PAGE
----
The Hudson Valley has officially lost its mind and apparently, I'm to blame.

While shopping at the grocery store this week I was shocked to discover that there wasn't one package of fresh meat available; No pork, no chicken, no sausages, no ground beef, no steaks --- nothing.

The entire cooler section stretching the back of the store was completely empty. The supermarket didn't have a sign explaining what was happening, but the other shoppers and I just assumed there was some sort of issue with the power or refrigeration system. Customers were standing there dumbfounded, wondering if they should abandon their carts and go somewhere else or just eat vegetarian for dinner.

This certainly isn't something you see every day, so everyone whipped out their cameras and snapped pictures. I grabbed my phone and shot a video of the entire length of the case, showing just how crazy it was.

A. Boris
A. Boris
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After taking the video, I posted it to Instagram and Facebook with the caption "Meat situation at Stop & Shop today" just in case anyone was headed out for a rump roast.

That's when the Karens came to attack.

My phone began to blow up with direct messages from people about the video. They weren't upset that the meat department was shut down, but that I was posting a video of it. Confused, I clicked over to the Facebook comments (something I hate doing) and discovered that an army of social media do-gooders was attacking me for posting the video.

They claimed that I was purposefully confusing the public in hopes of causing a panic. They said that the video was aimed at making people think there was a meat shortage. I responded (again, something I hate to do on Facebook) and asked if they were personally confused or if they just thought others might be. Everyone said that they also just assumed it was a refrigeration issue, but were fearful that others may jump to conclusions.

Apparently, I'm responsible for dumb people jumping to dumb conclusions but no one seemed to care that the store left the shelves empty with absolutely no explanation why.

Fed up with having to hear from the self-appointed social media police, I edited the post on Instagram and Facebook to make it clear that I didn't know what the issue was, but assumed (like any other person with half a brain) that it was a refrigeration issue. But that didn't stop the angry mob from claiming I posted the video for "clicks" and to fool the public.

Obviously, that wasn't the case. The video was posted to my personal page and there was nothing to click or anything for me to gain from people viewing it. I just thought it was interesting. Apparently, over 4,000 people also thought it was interesting and didn't rush out to stock up on hamburger meat. But an angry few people just refused to let it go and continued to express their outrage.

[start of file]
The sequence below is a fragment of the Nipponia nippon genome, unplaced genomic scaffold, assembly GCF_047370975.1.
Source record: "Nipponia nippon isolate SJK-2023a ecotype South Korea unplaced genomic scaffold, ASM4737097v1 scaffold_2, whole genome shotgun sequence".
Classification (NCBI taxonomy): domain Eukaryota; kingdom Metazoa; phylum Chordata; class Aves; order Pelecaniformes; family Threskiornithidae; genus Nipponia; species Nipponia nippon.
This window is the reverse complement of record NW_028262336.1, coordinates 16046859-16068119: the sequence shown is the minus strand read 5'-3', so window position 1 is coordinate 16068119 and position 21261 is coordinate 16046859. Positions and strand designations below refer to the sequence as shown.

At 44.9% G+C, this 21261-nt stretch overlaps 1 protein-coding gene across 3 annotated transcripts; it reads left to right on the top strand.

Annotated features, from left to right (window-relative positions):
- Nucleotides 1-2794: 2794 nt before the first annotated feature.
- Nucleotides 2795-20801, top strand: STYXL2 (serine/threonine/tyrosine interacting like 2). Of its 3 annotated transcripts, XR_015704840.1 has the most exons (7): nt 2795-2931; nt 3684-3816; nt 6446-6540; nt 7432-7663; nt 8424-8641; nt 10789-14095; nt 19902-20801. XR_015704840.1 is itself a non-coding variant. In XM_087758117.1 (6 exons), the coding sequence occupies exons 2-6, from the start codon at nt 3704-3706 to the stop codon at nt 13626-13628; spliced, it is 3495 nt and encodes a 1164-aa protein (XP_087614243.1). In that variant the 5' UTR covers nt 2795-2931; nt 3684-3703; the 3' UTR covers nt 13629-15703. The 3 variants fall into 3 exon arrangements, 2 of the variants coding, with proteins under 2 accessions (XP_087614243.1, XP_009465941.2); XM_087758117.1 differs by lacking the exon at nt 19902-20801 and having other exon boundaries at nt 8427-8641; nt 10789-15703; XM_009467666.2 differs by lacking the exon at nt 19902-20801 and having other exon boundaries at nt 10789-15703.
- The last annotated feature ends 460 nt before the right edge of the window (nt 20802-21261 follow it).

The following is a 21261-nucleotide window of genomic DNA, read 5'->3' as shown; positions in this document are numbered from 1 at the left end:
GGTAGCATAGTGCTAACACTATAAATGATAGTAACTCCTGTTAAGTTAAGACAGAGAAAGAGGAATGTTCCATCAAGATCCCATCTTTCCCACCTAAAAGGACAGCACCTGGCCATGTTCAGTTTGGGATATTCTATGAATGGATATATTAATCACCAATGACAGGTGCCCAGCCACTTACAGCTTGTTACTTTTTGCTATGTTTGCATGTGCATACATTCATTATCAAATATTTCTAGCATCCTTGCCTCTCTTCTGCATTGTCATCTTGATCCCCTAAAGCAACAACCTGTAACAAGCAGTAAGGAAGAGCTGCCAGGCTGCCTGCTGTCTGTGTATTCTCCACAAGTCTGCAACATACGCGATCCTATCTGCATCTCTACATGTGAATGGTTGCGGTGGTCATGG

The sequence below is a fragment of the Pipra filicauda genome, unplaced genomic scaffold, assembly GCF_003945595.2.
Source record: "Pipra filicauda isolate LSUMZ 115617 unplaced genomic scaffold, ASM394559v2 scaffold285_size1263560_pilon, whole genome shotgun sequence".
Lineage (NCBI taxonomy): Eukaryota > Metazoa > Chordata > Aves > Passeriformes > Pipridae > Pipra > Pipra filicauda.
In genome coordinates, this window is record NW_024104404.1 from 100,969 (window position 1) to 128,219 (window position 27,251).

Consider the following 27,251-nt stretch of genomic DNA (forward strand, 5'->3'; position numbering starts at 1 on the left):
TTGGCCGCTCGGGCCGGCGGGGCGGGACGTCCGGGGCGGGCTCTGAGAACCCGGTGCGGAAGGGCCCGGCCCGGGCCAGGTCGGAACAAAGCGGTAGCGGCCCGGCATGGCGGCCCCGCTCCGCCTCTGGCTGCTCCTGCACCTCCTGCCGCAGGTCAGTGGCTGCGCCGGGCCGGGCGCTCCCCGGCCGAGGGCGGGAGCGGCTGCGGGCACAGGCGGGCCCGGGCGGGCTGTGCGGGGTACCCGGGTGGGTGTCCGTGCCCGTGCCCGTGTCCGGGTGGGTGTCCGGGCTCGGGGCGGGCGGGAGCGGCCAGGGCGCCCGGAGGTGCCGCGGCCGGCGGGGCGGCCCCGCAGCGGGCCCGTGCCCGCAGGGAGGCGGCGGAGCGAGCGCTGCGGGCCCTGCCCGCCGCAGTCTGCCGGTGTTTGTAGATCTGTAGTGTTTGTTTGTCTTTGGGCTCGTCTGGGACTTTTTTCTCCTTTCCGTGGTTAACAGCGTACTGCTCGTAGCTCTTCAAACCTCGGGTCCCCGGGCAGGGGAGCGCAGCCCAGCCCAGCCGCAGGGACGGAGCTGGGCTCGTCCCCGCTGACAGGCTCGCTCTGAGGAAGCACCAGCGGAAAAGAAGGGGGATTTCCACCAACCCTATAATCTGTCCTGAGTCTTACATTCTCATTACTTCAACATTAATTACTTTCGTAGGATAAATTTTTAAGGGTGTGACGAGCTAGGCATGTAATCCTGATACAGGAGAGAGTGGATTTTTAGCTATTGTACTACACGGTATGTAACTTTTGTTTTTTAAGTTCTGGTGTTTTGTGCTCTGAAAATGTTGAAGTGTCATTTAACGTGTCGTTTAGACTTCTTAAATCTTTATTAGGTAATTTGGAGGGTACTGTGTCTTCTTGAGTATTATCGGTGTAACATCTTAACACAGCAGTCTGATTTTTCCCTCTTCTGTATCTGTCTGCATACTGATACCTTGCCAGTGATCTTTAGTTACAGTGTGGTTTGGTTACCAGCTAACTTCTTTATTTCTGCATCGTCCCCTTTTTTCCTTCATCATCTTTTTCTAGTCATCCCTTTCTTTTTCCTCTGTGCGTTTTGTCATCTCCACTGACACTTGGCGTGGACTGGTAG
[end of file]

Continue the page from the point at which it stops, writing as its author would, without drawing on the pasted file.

So the question remains; what's my responsibility here? I never got an official answer as to why the meat section was wiped out. Am I supposed to investigate everything I see before posting it online on the outside chance someone could jump to a stupid conclusion? When I post photos of sunsets, do I need to clarify that the trees aren't actually on fire? Do I need to go back and explain that I wasn't actually hit by a LEGOLAND car?

Honestly, even if I did call the store and post an explanation the Facebook weirdos still wouldn't believe it and wind up blaming the empty shelves on some sort of Illuminati conspiracy or whatever political party they personally hate.

The whole thing is just silly and makes me yearn for the days when I didn't have to interact with the public on social media. But unfortunately, as a sub-par local radio personality, it's all part of the job description. So I'll see you online - I'll be the one now posting disclaimers on Throwback Thursday posts so people don't freak out and think it's actually snowing in May.

13 Upstate Food Favorites You Can't Buy Outside of New York State

Upstate New York is the home to many fantastic food favorites. Mention sponge candy to somebody 100 miles outside Buffalo and you are probably going to get a blank stare. Mention a Michigan hot dog to anybody not from around Plattsburgh. Same stare. So here is a list of 13 regional food icons that you cannot buy outside of the empire State.

I will add this asterisk. You certainly can buy some of these items online, like the Saratoga Peppermint Pigs. Perhaps the Stix and Sauce item is known by another name somewhere in the country. Salt potatoes may have gravitated elsewhere but if so nobody knows where they started. And Grandma Brown. Well, you can buy that sweet lady's baked beans on eBay. But for the most part you would have to walk into a store or restaurant in Upstate New York to enjoy these "regional" fan favorite foods.